Is it possible to be a committed and regular church attender and not be a Christian? The short answer is “yes.” Paul in his second letter to the Corinthian church says…
Examine yourselves to see whether you are in the faith; test yourselves. Do you not realize that Christ Jesus is in you–unless, of course, you fail the test? –2 Corinthians 13:5
So, how do we know if we are “saved”? Consider the following step-by-step summary of how salvation occurs and unfolds in and through our lives:
- Election, or God’s choice of us. Ephesians 1:4 “He chose us in Him before the foundation of the world, that we would be holy and blameless before Him.”
- Then a Gospel Call occurs – we hear the gospel message and God calls us to Himself in such a way that we respond in saving faith. Acts 15:17 – “we are called by name…”
- This is followed by Regeneration, where God imparts new life to us so we have the spiritual ability to respond. Titus 3:5 – “He saved us, not on the basis of deeds which we have done in righteousness, but according to His mercy, by the washing of regeneration and renewing by the Holy Spirit.”
- This results in Conversion (which is repentance + faith). We repent of sin and trust in Christ for salvation. We surrender to the gospel call. We see Paul’s dramatic conversion detailed in Acts 9.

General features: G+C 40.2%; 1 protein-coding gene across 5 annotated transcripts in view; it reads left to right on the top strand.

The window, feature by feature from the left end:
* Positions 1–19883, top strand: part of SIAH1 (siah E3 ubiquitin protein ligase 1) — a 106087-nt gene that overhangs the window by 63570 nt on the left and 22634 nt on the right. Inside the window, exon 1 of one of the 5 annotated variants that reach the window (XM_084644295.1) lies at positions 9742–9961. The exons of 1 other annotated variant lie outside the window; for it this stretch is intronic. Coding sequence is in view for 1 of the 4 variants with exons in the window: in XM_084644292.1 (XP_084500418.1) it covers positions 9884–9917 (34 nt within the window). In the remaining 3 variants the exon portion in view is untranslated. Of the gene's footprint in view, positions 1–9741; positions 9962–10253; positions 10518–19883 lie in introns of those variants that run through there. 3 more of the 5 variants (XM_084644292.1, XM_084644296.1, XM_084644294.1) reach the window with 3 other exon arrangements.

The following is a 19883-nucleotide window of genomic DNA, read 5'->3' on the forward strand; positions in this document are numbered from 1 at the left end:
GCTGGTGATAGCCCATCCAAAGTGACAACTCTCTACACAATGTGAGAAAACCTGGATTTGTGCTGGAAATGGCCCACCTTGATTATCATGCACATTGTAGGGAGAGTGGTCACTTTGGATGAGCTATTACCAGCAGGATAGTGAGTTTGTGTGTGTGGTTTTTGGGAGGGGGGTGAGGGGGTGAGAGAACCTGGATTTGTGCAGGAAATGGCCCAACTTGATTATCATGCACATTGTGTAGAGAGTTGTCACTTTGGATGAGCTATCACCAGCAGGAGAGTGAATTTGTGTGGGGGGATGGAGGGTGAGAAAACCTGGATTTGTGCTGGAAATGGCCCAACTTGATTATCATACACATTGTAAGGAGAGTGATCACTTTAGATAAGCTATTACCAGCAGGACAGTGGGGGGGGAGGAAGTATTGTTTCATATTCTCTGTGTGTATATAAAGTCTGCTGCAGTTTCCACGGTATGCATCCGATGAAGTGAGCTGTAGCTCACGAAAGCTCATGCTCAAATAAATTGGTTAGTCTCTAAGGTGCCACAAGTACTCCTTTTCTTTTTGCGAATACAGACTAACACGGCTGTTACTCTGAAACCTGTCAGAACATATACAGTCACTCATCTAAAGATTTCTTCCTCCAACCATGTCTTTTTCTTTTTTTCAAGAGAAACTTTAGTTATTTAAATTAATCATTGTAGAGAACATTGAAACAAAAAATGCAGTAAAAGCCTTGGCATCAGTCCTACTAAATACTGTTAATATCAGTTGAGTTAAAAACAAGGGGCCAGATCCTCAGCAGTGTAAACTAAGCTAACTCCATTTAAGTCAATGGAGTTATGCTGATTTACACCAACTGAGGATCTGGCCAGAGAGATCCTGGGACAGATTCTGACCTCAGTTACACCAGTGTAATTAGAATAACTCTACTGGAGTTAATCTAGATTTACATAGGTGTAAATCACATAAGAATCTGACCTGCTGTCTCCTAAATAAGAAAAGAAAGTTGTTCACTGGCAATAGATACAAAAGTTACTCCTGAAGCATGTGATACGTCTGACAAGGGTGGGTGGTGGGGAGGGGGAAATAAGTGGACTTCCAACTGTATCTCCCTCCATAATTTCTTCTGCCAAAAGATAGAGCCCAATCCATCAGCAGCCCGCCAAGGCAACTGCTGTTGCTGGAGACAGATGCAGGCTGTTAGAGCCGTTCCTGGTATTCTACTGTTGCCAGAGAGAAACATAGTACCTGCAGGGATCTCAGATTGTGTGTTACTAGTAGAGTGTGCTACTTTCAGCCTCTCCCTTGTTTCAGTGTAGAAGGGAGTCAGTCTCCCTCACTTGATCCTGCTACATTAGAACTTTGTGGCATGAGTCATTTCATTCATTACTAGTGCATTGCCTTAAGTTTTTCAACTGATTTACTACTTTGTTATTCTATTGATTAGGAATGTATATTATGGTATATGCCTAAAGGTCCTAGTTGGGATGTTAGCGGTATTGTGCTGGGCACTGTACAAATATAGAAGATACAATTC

- Upon conversion there is Justification, a one-time event which forever changes our legal standing before God. God declares us not guilty but righteous because of the finished and complete work of Christ (see Romans 5:9-11).
- We then experience Adoption – Not only has our legal status changed but our family status is also changed as God makes us members of His family – with all the privileges of adoption (Ephesians 1:5).
- From here we engage in Sanctification – a progressive work of God IN us that makes us more and more free from sin and more like Christ in our actions. The “work” of the Christian is to believe – “This is the work of God, that you believe in Him whom He has sent” (John 6:29). ‘Believing’ is a continuous action, not a one-time event.
If you determine that you have not sincerely prayed the prayer of salvation here are the components…
- We acknowledge that Jesus Christ is God; that He came to earth as a man in order to live the sinless life that we cannot live; that He died in our place, so that we would not have to pay the penalty we deserve.
- We confess our past life of sin — living for ourselves and not seeking God.
- We admit we are ready to trust Jesus Christ as both our Savior and our Lord.
- We ask Jesus to come into our heart, take up residence there, and begin to work His grace in and through our lives for His glory and our (highest) good.
The specific words don’t matter as much as the sincerity of our hearts.
And you also were included in Christ when you heard the message of truth, the gospel of your salvation. When you believed, you were marked in him with a seal, the promised Holy Spirit –Ephesians 1:13